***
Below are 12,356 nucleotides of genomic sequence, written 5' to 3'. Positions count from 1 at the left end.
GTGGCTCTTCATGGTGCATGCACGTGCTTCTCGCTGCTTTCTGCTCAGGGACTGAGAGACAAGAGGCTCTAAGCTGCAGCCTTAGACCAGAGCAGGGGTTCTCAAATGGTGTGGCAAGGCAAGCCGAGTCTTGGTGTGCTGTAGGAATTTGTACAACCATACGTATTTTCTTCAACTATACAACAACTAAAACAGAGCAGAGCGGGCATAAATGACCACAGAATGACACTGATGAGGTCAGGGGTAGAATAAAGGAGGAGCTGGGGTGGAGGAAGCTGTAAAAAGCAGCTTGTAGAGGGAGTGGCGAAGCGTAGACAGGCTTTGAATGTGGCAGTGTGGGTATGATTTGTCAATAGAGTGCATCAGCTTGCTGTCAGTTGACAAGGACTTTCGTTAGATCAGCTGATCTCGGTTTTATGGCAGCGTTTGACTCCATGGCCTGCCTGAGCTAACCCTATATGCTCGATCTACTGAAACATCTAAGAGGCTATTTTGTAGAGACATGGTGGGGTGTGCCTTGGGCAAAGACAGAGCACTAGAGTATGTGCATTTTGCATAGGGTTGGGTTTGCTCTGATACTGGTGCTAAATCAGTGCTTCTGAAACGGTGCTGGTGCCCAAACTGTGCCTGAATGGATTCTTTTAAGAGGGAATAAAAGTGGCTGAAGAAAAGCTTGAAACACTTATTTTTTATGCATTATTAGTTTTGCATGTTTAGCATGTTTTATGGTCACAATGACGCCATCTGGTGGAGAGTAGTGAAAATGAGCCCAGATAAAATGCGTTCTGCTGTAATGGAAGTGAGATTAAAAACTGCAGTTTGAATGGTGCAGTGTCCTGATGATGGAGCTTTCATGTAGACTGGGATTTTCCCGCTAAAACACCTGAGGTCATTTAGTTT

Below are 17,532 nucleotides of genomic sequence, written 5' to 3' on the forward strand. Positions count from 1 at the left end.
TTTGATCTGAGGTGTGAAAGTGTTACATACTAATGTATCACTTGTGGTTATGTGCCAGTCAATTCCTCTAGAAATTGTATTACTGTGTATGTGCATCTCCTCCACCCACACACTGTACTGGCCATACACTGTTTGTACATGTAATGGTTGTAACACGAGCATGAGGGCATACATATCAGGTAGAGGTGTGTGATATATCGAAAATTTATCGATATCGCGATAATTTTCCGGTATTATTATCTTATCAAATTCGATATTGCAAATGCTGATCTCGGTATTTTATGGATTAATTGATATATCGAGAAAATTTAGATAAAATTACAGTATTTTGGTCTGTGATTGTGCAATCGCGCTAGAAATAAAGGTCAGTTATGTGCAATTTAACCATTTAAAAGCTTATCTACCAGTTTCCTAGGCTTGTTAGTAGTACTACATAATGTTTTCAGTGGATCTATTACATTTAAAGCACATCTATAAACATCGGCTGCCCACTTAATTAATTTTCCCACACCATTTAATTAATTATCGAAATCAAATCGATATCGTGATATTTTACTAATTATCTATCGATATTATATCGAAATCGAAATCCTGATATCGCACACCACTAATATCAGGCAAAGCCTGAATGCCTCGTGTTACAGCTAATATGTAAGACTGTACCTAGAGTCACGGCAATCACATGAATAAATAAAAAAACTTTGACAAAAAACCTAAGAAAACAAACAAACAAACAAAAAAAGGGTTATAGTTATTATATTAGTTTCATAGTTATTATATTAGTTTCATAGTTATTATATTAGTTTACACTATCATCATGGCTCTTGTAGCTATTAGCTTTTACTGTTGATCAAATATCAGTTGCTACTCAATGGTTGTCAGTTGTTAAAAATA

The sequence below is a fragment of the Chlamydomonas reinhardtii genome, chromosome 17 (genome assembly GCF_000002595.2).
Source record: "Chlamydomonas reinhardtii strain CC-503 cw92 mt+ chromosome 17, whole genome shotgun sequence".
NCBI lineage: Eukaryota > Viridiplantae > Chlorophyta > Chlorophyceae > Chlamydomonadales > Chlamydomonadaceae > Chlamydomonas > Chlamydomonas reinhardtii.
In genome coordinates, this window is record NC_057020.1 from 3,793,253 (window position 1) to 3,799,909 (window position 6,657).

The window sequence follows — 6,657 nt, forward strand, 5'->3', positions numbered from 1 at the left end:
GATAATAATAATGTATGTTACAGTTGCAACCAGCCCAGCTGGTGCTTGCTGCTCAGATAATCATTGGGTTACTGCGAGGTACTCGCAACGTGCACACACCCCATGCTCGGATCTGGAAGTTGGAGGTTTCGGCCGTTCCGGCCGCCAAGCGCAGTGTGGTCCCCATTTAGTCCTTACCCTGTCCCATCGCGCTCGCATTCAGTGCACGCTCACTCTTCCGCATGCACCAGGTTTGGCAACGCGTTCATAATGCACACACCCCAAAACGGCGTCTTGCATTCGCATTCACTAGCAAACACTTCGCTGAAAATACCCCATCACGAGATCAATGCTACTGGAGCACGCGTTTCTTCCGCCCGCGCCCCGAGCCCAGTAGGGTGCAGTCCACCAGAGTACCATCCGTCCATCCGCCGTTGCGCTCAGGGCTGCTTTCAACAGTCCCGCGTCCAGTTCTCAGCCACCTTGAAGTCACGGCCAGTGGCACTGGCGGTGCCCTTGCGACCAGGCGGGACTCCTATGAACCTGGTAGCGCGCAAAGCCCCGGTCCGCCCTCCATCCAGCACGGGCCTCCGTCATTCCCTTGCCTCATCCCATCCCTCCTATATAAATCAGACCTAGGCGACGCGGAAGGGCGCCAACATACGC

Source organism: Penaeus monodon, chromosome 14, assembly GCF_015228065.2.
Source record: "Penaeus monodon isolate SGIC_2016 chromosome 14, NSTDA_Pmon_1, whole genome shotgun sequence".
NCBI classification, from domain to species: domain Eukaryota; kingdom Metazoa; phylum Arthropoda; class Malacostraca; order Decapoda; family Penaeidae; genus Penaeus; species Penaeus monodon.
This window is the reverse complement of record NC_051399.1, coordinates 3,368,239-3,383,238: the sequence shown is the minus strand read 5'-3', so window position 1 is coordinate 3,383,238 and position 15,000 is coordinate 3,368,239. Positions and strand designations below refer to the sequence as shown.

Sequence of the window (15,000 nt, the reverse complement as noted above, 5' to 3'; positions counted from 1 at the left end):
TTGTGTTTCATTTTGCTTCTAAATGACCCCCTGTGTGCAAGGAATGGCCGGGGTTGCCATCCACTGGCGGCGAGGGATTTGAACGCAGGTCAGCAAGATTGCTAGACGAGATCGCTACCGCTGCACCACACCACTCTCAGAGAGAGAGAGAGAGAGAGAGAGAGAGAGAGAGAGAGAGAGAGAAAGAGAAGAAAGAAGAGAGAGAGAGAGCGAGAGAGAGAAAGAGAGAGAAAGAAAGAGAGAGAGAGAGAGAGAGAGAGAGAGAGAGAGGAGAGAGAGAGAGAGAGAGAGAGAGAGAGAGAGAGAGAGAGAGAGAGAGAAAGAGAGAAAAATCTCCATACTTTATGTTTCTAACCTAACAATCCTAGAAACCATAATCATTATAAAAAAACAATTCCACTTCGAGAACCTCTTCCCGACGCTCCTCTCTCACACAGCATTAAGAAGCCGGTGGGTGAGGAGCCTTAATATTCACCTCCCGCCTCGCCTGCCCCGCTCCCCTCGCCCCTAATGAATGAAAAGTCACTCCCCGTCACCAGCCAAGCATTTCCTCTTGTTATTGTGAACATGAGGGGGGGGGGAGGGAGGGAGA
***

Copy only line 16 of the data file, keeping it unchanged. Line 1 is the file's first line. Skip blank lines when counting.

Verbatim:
TTGTGTTTCATTTTGCTTCTAAATGACCCCCTGTGTGCAAGGAATGGCCGGGGTTGCCATCCACTGGCGGCGAGGGATTTGAACGCAGGTCAGCAAGATTGCTAGACGAGATCGCTACCGCTGCACCACACCACTCTCAGAGAGAGAGAGAGAGAGAGAGAGAGAGAGAGAGAGAGAGAGAGAAAGAGAAGAAAGAAGAGAGAGAGAGAGCGAGAGAGAGAAAGAGAGAGAAAGAAAGAGAGAGAGAGAGAGAGAGAGAGAGAGAGAGAGGAGAGAGAGAGAGAGAGAGAGAGAGAGAGAGAGAGAGAGAGAGAGAGAGAAAGAGAGAAAAATCTCCATACTTTATGTTTCTAACCTAACAATCCTAGAAACCATAATCATTATAAAAAAACAATTCCACTTCGAGAACCTCTTCCCGACGCTCCTCTCTCACACAGCATTAAGAAGCCGGTGGGTGAGGAGCCTTAATATTCACCTCCCGCCTCGCCTGCCCCGCTCCCCTCGCCCCTAATGAATGAAAAGTCACTCCCCGTCACCAGCCAAGCATTTCCTCTTGTTATTGTGAACATGAGGGGGGGGGGAGGGAGGGAGA